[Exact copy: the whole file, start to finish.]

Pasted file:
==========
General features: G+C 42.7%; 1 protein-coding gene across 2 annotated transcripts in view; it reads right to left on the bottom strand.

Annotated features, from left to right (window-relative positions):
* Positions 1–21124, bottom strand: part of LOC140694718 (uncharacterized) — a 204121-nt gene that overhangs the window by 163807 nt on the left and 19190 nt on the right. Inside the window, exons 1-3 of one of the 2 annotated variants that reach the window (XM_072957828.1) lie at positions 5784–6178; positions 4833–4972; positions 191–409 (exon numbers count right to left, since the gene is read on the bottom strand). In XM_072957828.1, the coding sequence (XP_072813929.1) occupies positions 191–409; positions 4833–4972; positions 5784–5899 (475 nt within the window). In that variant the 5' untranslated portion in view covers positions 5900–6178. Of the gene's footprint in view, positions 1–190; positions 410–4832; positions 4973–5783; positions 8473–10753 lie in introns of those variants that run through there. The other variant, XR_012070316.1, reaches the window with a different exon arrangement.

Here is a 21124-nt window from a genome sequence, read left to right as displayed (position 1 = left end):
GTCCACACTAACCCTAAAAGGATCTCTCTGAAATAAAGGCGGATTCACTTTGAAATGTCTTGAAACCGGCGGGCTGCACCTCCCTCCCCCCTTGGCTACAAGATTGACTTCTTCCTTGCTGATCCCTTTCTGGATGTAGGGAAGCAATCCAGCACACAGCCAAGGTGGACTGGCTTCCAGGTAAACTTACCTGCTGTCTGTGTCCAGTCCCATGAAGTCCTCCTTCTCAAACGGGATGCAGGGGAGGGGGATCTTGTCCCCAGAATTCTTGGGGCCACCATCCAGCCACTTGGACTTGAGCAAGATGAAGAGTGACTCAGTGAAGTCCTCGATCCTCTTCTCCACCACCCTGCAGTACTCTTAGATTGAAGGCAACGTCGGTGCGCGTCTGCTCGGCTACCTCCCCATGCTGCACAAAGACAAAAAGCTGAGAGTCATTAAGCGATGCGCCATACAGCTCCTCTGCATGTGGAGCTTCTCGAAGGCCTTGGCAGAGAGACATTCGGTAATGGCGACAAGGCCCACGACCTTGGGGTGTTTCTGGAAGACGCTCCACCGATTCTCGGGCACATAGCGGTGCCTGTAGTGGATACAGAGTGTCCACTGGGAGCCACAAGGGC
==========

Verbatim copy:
General features: G+C 42.7%; 1 protein-coding gene across 2 annotated transcripts in view; it reads right to left on the bottom strand.

Annotated features, from left to right (window-relative positions):
* Positions 1–21124, bottom strand: part of LOC140694718 (uncharacterized) — a 204121-nt gene that overhangs the window by 163807 nt on the left and 19190 nt on the right. Inside the window, exons 1-3 of one of the 2 annotated variants that reach the window (XM_072957828.1) lie at positions 5784–6178; positions 4833–4972; positions 191–409 (exon numbers count right to left, since the gene is read on the bottom strand). In XM_072957828.1, the coding sequence (XP_072813929.1) occupies positions 191–409; positions 4833–4972; positions 5784–5899 (475 nt within the window). In that variant the 5' untranslated portion in view covers positions 5900–6178. Of the gene's footprint in view, positions 1–190; positions 410–4832; positions 4973–5783; positions 8473–10753 lie in introns of those variants that run through there. The other variant, XR_012070316.1, reaches the window with a different exon arrangement.

Here is a 21124-nt window from a genome sequence, read left to right as displayed (position 1 = left end):
GTCCACACTAACCCTAAAAGGATCTCTCTGAAATAAAGGCGGATTCACTTTGAAATGTCTTGAAACCGGCGGGCTGCACCTCCCTCCCCCCTTGGCTACAAGATTGACTTCTTCCTTGCTGATCCCTTTCTGGATGTAGGGAAGCAATCCAGCACACAGCCAAGGTGGACTGGCTTCCAGGTAAACTTACCTGCTGTCTGTGTCCAGTCCCATGAAGTCCTCCTTCTCAAACGGGATGCAGGGGAGGGGGATCTTGTCCCCAGAATTCTTGGGGCCACCATCCAGCCACTTGGACTTGAGCAAGATGAAGAGTGACTCAGTGAAGTCCTCGATCCTCTTCTCCACCACCCTGCAGTACTCTTAGATTGAAGGCAACGTCGGTGCGCGTCTGCTCGGCTACCTCCCCATGCTGCACAAAGACAAAAAGCTGAGAGTCATTAAGCGATGCGCCATACAGCTCCTCTGCATGTGGAGCTTCTCGAAGGCCTTGGCAGAGAGACATTCGGTAATGGCGACAAGGCCCACGACCTTGGGGTGTTTCTGGAAGACGCTCCACCGATTCTCGGGCACATAGCGGTGCCTGTAGTGGATACAGAGTGTCCACTGGGAGCCACAAGGGC